And talk about having its thumb on the metaphorical scale when it comes to reporting – Jeff Zeleny and Carl Hulse of the Times had no trouble tracking down Republican politicians and operatives, but I guess the Dems were all in hiding wearing tie dye, ingesting hallucinogenic drugs and singing hosannas to Ward Churchill or something (joke), since none could be found for the story.

    And by the way, if you want to know which party is actually trying to help get this country back on its feet, as it were, as opposed to which one isn’t, try reading this.

  • Finally, I give you John Harwood of “the old gray lady” (here)…

    Democrats see more opportunity in attacking the Tea Party right’s stance toward programs that, however pricey, have built durable constituencies. In the Times/CBS poll, Tea Party enthusiasts expressed more support than other Americans for cuts in Social Security, Medicare, education and defense.

    I haven’t seen a poll anywhere conducted on behalf of any group noting the same degree of support for this country’s defense spending as I’ve seen for support of Social Security and Medicare, by the way.

    Also…

    The Achilles’ heel for Democrats is the political zeitgeist of 2010. Costly stimulus and health care bills make it hard to argue that the Obama administration is making government leaner; now the specter of an untamed oil spill in the Gulf of Mexico clouds the argument for effective government, too.

    You can legitimately question some of what the Obama Administration has done in the Gulf, though BP said early on that they knew what they were doing when they plainly didn’t, but how is the aftermath of the spill NOT an indictment of the laissez-faire capitalist BS of Dubya and his pals?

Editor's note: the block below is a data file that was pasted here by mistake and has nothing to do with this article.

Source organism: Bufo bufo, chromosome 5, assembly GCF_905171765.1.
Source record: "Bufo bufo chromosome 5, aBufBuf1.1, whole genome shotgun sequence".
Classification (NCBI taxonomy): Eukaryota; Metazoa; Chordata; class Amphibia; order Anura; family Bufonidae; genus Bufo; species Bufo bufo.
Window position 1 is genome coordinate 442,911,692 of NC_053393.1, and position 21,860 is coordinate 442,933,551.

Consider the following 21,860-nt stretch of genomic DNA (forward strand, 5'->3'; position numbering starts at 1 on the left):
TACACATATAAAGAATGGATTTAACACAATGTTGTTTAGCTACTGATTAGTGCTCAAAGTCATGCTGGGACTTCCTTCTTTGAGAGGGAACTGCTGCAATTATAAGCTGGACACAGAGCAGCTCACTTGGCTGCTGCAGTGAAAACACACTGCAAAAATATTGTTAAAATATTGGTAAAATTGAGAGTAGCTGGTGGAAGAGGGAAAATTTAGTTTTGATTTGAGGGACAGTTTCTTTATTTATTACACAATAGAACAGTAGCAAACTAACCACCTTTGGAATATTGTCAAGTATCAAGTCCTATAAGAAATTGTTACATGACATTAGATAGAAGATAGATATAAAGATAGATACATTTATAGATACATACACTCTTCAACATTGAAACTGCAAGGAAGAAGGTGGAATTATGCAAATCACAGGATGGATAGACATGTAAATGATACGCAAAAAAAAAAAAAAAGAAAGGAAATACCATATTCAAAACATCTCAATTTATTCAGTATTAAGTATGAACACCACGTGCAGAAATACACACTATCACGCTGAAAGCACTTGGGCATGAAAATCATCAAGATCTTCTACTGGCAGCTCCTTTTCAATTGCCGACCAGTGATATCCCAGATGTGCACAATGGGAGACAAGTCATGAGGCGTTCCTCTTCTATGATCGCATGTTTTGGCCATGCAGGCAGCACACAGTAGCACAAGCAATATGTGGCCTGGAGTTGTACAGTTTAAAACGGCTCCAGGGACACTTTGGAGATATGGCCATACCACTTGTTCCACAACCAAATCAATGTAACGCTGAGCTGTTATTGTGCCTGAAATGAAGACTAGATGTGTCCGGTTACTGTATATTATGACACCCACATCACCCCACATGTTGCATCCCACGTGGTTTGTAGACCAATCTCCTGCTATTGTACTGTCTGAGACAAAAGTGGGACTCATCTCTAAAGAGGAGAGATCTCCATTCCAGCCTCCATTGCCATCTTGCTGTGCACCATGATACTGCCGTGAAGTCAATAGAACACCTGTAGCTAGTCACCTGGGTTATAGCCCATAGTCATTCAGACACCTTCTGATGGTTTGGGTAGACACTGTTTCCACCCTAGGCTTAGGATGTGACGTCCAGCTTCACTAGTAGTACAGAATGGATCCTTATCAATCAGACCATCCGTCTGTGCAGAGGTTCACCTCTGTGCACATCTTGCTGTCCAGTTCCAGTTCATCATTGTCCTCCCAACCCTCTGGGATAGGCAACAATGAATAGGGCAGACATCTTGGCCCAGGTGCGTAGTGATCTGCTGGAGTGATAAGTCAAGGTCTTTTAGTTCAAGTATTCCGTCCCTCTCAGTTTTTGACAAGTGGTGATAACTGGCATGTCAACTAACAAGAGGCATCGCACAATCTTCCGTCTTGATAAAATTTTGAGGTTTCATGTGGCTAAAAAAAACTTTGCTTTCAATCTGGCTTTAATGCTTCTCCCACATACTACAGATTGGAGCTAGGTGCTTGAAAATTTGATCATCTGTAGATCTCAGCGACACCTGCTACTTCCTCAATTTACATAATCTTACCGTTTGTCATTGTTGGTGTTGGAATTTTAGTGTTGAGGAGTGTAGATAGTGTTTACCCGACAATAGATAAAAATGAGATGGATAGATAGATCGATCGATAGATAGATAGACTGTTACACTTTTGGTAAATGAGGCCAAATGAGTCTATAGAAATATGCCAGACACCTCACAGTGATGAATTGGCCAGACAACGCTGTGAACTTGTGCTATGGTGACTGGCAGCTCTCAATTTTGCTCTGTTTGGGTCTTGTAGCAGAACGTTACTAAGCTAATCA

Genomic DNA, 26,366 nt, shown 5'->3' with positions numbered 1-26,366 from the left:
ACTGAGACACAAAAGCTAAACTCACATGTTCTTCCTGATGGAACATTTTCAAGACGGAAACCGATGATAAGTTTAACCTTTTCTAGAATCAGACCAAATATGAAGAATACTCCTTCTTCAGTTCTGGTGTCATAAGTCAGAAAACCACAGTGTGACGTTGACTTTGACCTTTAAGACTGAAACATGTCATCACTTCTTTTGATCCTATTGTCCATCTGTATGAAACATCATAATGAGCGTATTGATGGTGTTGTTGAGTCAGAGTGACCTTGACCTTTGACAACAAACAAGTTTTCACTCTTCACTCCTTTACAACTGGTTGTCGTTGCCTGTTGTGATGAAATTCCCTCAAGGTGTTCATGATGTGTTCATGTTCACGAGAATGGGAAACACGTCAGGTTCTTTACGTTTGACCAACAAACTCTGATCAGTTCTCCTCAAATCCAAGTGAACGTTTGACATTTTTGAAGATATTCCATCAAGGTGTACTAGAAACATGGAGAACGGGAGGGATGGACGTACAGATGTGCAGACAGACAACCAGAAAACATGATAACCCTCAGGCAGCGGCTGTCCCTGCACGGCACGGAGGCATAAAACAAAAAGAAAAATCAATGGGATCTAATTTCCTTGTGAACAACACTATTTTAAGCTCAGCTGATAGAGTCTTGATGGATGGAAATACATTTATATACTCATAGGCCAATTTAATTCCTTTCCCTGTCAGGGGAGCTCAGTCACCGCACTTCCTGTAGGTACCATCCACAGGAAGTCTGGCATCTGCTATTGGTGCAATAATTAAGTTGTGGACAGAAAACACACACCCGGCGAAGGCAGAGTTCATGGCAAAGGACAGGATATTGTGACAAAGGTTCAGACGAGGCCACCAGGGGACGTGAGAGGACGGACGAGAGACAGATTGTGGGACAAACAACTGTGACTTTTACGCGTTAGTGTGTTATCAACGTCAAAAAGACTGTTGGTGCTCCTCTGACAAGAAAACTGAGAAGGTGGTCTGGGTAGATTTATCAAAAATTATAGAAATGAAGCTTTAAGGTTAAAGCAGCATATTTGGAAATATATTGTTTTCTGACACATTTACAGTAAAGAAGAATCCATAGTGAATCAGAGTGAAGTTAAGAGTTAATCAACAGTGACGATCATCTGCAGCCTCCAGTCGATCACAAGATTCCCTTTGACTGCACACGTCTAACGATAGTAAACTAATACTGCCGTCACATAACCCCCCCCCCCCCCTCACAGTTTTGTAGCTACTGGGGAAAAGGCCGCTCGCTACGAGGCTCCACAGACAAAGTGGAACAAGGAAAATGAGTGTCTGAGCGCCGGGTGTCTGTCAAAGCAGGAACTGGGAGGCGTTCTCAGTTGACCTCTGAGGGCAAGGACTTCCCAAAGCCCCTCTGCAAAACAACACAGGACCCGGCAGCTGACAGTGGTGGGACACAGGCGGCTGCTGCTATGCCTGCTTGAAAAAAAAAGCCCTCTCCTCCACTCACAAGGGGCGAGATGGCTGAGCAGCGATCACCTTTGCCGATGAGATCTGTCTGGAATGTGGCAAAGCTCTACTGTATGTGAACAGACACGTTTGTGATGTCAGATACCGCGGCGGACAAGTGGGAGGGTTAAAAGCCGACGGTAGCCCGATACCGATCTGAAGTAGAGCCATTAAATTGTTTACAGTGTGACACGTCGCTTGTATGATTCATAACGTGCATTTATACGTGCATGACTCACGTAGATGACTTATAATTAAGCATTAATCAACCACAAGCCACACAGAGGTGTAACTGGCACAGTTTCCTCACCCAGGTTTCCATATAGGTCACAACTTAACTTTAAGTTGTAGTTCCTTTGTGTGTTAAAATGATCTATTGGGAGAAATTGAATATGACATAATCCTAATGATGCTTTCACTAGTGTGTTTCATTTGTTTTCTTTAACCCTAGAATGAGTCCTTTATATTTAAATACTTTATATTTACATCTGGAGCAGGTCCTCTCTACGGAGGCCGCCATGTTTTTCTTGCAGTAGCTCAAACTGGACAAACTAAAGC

Particularly when you consider the following (here)…

    Despite obvious hazards and dangers, as well as inadequate safety practices, a succession of administrations, including Barack Obama’s, have backed corporate strategies strongly favoring the exploitation of oil and gas reservoirs in the deep waters of the Gulf of Mexico and other environmentally sensitive areas.

    On the government’s side, this outlook was first fully articulated in the National Energy Policy (NEP) adopted by President George W. Bush on May 17, 2001. Led by former Halliburton CEO Vice President Dick Cheney, the framers of the policy warned that the United States was becoming ever more dependent on imported energy, thereby endangering national security. They called for increased reliance on domestic energy sources, especially oil and natural gas. “A primary goal of the National Energy Policy is to add supply from diverse sources,” the document declared. “This means domestic oil, gas, and coal.”

    As the NEP made clear, however, the United States was running out of conventional, easily tapped reservoirs of oil and natural gas located on land or in shallow coastal waters. “U.S. oil production is expected to decline over the next two decades, [while] demand for natural gas will most likely continue to outpace domestic production,” the document noted. The only solution, it claimed, would be to increase exploitation of unconventional energy reserves — oil and gas found in deep offshore areas of the Gulf of Mexico, the Outer Continental Shelf, Alaska, and the American Arctic, as well as in complex geological formations such as shale oil and gas. “Producing oil and gas from geologically challenging areas while protecting the environment is important to Americans and to the future of our nation’s energy security,” the policy affirmed. (The phrase in italics was evidently added by the White House to counter charges — painfully accurate, as it turned out — that the administration was unmindful of the environmental consequences of its energy policies.)